The excavations have also revealed about 40 burials of the 4th or 5th dynasties (c. 2575–c. 2325 bc), as well as a number of shallow pit graves dating to the 6th–11th dynasties (...



R. G. Morkot

[Egyp. Sehetepneterw; Copt. Pachoras.]

Site in Egypt on the west bank of the Nile, 35 km north of Wadi Halfa. Since the completion of the Aswan High Dam in 1970, Faras has been submerged beneath Lake Nasser. There were three important phases in the history of Faras: the later New Kingdom (c. 1540–c. 1075 bc), when it was rebuilt by Tutankhamun (reg c. 1332–c. 1323 bc) as the administrative capital of Lower Nubia; during the Meroitic period (c. 300 bcad 360), when it was again a regional capital; and Christian times (8th–15th centuries ad) when it was the seat of a bishop.

In terms of Nubian art the Meroitic and Christian phases at Faras are the most important. The large Meroitic cemetery has produced a great quantity of pottery vessels in fine painted wares, and painted pottery has long been recognized as one of the most important aspects of Meroitic art, revealing influences from Pharaonic, Hellenistic and Roman Egypt in its forms and the decorative motifs employed (...


Philip J. Watson

[Dayr al-Gabrawi]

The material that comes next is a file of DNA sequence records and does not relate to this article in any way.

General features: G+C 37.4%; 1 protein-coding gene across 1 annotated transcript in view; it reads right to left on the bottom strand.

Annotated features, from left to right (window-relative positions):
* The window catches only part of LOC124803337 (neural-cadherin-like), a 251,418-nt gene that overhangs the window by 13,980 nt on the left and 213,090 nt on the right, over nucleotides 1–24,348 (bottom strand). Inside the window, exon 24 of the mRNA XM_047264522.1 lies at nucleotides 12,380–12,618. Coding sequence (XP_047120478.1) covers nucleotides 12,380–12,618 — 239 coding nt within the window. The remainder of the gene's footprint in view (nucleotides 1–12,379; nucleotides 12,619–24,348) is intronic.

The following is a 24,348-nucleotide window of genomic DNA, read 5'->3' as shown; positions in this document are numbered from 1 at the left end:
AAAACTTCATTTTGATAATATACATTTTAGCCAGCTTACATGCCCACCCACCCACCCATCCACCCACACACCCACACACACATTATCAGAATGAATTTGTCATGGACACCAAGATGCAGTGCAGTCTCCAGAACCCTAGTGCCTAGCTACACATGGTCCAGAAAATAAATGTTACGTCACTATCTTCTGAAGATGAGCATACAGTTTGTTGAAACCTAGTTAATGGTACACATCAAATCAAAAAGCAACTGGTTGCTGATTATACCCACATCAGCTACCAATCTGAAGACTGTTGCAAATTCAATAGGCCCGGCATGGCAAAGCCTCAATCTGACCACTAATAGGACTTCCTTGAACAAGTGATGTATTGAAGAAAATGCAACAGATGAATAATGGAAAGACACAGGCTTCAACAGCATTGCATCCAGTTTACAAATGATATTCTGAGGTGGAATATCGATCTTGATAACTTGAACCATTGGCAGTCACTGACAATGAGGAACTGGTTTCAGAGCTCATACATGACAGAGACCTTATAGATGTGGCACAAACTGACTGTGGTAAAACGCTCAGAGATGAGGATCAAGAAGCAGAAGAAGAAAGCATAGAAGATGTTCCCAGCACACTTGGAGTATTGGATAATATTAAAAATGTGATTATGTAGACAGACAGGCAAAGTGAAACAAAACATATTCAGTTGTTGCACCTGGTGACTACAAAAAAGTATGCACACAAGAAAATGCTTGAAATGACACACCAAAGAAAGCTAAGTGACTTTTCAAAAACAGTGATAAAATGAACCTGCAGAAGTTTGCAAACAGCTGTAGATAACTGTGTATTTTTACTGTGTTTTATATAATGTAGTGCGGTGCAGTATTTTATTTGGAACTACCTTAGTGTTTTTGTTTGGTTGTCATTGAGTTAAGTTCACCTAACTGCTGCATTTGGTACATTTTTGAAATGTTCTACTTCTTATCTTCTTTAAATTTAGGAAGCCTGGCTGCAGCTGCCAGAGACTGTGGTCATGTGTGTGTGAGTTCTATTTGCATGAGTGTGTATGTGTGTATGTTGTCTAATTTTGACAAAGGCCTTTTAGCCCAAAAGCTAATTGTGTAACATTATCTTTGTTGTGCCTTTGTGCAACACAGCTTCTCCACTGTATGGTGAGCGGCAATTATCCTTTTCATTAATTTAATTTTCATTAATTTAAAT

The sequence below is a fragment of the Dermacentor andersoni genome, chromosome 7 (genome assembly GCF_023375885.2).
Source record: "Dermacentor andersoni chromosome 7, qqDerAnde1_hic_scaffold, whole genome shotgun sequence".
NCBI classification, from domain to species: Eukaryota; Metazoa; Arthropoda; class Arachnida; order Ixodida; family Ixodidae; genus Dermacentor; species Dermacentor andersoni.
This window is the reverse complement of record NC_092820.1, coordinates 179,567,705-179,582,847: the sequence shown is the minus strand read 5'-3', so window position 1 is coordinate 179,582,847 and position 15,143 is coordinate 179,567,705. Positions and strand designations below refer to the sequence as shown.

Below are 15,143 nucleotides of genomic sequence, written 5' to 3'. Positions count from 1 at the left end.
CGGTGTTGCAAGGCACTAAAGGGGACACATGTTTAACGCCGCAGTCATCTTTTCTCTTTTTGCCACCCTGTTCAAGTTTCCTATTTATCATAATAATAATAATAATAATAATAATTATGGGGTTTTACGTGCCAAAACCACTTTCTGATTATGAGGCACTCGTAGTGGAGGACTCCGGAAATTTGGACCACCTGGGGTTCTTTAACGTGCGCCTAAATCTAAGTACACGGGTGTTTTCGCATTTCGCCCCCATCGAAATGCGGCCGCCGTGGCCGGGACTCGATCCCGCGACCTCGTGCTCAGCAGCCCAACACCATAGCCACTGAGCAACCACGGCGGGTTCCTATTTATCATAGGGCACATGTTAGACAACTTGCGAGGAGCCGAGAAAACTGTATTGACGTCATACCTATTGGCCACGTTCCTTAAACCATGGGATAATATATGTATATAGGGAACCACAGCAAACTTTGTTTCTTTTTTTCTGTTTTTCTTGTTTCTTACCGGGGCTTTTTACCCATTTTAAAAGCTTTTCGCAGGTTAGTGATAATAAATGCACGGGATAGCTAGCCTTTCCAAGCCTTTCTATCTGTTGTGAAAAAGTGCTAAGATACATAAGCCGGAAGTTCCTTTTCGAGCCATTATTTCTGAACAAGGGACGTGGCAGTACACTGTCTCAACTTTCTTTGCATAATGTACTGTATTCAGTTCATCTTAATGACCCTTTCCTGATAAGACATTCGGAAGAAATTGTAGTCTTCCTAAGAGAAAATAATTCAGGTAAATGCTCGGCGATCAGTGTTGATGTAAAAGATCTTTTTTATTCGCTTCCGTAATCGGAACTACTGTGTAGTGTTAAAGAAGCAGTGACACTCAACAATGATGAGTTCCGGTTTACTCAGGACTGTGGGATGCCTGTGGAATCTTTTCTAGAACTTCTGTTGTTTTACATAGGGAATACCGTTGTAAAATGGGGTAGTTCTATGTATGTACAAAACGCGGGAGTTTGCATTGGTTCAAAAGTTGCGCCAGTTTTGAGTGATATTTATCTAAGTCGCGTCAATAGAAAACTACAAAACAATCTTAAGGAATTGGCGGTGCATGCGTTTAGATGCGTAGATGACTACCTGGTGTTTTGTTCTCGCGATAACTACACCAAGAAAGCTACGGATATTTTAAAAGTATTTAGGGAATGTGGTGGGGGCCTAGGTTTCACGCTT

Site in Egypt, c. 5 km north of Asyut, that was the necropolis of the governors of the 12th Upper Egyptian nome in the 6th Dynasty (c. 2325–c. 2150 bc). The nomarchs and other important officials were buried in two groups of rock-cut tombs. The earlier, northern, group comprises 104 tombs, although very few of these preserve any trace of decoration. In time the necropolis was moved eastwards, and this led to the formation of the more important southern group of 52 tombs. The tombs of Ibi and Djau are large and fully decorated, while seven others preserve the names of their owners. The tomb of Ibi (no. 8) has a rectangular chamber, which originally had two square pillars, with a deep niche in the back wall. In addition to the main burial pit there were two others, one of which was intended for Ibi’s wife. The upper parts of all walls are covered in plaster decorated with paintings. The walls to either side of the doorway depict Ibi fishing and fowling; the shorter side walls contain a biographical text, agricultural scenes and a procession with dancing girls; on the back wall are more agricultural scenes and depictions of craftsmen at work. The niche contains false doors, lists of offerings and prayers. Some of the scenes were reproduced in the 26th Dynasty (...